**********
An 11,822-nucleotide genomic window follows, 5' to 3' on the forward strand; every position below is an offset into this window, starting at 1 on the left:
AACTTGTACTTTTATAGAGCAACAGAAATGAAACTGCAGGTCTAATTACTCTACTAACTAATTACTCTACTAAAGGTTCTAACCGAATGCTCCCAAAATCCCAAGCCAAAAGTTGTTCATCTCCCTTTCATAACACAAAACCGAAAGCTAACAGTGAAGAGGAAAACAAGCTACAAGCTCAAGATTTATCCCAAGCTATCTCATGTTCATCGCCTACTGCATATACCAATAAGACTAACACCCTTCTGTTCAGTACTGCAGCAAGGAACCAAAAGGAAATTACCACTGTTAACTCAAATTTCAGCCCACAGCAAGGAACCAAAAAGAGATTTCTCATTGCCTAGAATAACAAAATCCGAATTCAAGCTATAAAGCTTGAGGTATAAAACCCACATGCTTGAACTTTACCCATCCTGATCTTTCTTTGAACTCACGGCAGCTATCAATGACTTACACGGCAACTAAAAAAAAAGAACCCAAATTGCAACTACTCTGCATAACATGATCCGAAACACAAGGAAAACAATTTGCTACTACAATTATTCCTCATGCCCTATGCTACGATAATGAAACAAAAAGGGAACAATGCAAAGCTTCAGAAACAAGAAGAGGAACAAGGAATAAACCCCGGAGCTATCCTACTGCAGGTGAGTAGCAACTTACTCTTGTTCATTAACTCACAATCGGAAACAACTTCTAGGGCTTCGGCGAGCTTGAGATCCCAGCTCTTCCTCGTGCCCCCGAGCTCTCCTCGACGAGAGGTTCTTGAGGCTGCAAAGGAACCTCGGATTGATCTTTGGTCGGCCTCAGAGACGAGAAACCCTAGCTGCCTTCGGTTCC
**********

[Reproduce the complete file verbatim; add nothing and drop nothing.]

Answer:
An 11,822-nucleotide genomic window follows, 5' to 3' on the forward strand; every position below is an offset into this window, starting at 1 on the left:
AACTTGTACTTTTATAGAGCAACAGAAATGAAACTGCAGGTCTAATTACTCTACTAACTAATTACTCTACTAAAGGTTCTAACCGAATGCTCCCAAAATCCCAAGCCAAAAGTTGTTCATCTCCCTTTCATAACACAAAACCGAAAGCTAACAGTGAAGAGGAAAACAAGCTACAAGCTCAAGATTTATCCCAAGCTATCTCATGTTCATCGCCTACTGCATATACCAATAAGACTAACACCCTTCTGTTCAGTACTGCAGCAAGGAACCAAAAGGAAATTACCACTGTTAACTCAAATTTCAGCCCACAGCAAGGAACCAAAAAGAGATTTCTCATTGCCTAGAATAACAAAATCCGAATTCAAGCTATAAAGCTTGAGGTATAAAACCCACATGCTTGAACTTTACCCATCCTGATCTTTCTTTGAACTCACGGCAGCTATCAATGACTTACACGGCAACTAAAAAAAAAGAACCCAAATTGCAACTACTCTGCATAACATGATCCGAAACACAAGGAAAACAATTTGCTACTACAATTATTCCTCATGCCCTATGCTACGATAATGAAACAAAAAGGGAACAATGCAAAGCTTCAGAAACAAGAAGAGGAACAAGGAATAAACCCCGGAGCTATCCTACTGCAGGTGAGTAGCAACTTACTCTTGTTCATTAACTCACAATCGGAAACAACTTCTAGGGCTTCGGCGAGCTTGAGATCCCAGCTCTTCCTCGTGCCCCCGAGCTCTCCTCGACGAGAGGTTCTTGAGGCTGCAAAGGAACCTCGGATTGATCTTTGGTCGGCCTCAGAGACGAGAAACCCTAGCTGCCTTCGGTTCC